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While it was enjoyable, “The Moody Blues: Live at
Montreux 1991” was an example of a band that clearly
couldn’t replicate their studio performances when
performing live on stage, with or without an orchestra.
On this occasion, John Lodge, Justin Hayward,
Graeme Edge and Ray Thomas were joined by
Paul Bliss and Bias Boshell on keyboards, as well
as Gordon Marshall on drums and two female
backup vocalists.

Despite the use of two keyboards, I felt that the
overall mix of the concert was “off” and “anemic,”
especially where a powerful, orchestral sound was
needed. I found their use of two drummers to be
interesting, but I failed to see the necessity of
using more than one.

I remember seeing The Moody Blues in concert during
the mid 1980’s, and can recall feeling the same way
after that concert, which was part of a tour in support
of their “The Present” album. For the Montreux concert,
they were touring in support of their
“Keys of the Kingdom” album release. While it was nice
to hear unfamiliar tunes, it’s clear to me that the
“Moodies” are an example of a band whose past
legacy (i.e., 1967 through 1972 in particular) looms
disproportionately large, when comparing it with
their music since that time. Yet, they have continued
to churn out albums, and have even managed to
produce a few bona fide hits since then. It’s just
that in the main, their music isn’t as inspired as
it was during their early years.

Going back to the problem of effectively rendering
their music within a “live” context–I believe that
part of the problem is that they set such high
standards for themselves in the old days, when
recording on the Deram and Threshold labels with
producers such as Tony Clarke. Even when they
didn’t use a full orchestra, as they did on 1967’s
“Days of Future Passed,” the band was still able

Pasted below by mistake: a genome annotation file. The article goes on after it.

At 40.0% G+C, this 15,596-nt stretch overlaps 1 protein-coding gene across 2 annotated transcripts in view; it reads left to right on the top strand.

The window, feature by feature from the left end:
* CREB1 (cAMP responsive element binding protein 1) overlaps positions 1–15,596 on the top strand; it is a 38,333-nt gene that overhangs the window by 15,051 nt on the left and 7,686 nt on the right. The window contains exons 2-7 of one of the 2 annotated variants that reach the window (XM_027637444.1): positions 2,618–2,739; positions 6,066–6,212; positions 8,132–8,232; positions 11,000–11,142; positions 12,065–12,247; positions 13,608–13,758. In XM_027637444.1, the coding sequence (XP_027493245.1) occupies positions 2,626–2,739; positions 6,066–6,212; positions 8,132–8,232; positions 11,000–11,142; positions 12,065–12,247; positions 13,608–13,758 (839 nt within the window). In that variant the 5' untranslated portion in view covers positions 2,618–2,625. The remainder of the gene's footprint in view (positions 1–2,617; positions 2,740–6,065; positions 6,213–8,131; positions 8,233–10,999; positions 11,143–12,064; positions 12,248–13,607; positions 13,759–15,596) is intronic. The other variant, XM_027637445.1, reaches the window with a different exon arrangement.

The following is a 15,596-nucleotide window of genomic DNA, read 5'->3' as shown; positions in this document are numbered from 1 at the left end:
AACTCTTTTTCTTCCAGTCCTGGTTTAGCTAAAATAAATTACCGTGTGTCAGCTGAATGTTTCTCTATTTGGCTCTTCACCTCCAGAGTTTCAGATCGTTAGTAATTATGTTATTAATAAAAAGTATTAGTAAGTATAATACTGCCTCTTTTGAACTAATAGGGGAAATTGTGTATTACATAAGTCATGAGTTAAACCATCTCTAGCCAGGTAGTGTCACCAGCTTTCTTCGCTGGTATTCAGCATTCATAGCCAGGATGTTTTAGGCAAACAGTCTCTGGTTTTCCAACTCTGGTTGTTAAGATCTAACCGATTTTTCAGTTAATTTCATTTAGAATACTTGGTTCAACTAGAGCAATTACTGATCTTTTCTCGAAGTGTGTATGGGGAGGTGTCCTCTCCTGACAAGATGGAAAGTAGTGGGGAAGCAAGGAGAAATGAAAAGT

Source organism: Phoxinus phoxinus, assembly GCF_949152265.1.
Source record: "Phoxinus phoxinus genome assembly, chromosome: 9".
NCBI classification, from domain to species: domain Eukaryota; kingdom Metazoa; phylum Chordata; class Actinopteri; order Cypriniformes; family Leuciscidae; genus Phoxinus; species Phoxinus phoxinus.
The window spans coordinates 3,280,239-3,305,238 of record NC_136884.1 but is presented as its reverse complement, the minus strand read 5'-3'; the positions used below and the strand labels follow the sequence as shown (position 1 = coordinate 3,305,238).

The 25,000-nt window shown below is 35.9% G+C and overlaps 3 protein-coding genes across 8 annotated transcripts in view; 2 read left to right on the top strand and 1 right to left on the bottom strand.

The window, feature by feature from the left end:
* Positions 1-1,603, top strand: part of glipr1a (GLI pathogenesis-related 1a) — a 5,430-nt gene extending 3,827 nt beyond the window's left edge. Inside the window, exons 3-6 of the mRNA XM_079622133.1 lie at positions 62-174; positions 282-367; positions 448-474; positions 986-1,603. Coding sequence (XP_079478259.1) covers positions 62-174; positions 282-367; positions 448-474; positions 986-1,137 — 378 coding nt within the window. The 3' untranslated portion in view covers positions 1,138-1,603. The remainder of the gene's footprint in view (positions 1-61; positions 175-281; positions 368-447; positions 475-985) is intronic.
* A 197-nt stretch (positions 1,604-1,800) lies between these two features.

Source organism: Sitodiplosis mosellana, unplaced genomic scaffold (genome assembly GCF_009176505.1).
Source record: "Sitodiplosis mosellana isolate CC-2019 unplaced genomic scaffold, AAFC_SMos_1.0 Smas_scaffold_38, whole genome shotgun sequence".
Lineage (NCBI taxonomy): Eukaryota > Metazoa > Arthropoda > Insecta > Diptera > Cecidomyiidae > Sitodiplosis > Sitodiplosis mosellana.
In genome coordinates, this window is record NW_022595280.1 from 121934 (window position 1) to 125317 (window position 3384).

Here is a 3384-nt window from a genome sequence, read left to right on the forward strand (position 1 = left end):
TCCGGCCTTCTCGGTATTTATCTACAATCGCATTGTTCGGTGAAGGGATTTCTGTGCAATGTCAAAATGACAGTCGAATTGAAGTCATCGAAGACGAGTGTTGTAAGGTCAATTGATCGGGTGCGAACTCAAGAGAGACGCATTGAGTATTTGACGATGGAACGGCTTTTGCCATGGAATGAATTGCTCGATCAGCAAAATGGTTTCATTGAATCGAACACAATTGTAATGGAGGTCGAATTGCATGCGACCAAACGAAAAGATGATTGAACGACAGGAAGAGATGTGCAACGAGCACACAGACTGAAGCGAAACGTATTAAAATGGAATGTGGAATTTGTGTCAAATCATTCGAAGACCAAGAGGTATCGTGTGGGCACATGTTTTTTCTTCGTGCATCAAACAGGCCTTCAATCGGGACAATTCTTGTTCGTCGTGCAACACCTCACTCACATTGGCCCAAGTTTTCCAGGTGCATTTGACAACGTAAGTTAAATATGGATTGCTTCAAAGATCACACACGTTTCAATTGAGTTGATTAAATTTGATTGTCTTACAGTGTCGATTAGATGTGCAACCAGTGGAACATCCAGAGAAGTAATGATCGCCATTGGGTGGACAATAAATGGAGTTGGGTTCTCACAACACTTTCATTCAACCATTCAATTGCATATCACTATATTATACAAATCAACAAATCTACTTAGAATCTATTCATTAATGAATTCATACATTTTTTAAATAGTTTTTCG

to achieve an orchestral sound, thanks in large
part to Mike Pinder’s keyboard skills and studio
wizardry. It also didn’t hurt that most of the band
members were multi-instrumentalists.

What often came off as a “masterpiece” in the
recording studio, ended up sounding like a “joke”
on stage, which was the case in this Montreux
concert from 1991, and probably also when I saw
them perform in 1984 or 1985.

Nevertheless, the strong content of their songwriting,
which could be inspiring, made the songs enjoyable.
I’m always in favor of hearing different versions
(i.e., “live”) of songs which are “overplayed” on the radio,
regardless of how “perfect” those popular
arrangements might be. However, in the case of
The Moody Blues, the contrast between the studio
versions of their songs versus their live “attempts” is
particularly wide; so much so that for all the interest
provided by this concert, I can almost say that
The Moody Blues isn’t a “live” band at all!

To top it off, some of the interpretive decisions made
by the musicians clearly misfired. Of course, I’m referring
to their older, “classic” songs, and not the more
recent ones, for which I have little basis for comparison.
For the most part, the newer ones struck me as
being okay, but rather bland.

I understand that The Moody Blues are still touring,
sans Ray Thomas, although they apparently haven’t
released an album of new material since 2003. Based
upon this DVD, as well as my own personal concert
experience from the mid 1980’s, I can honestly say
that their best efforts are in a studio setting.

Unfortunately, the sound engineering on this disc,
released under the Eagle Vision label, isn’t one of
the better ones in the “Live at Montreux” series.
However, people like me who wish to get the
“big picture” of any band or musician will still
want to check it out.

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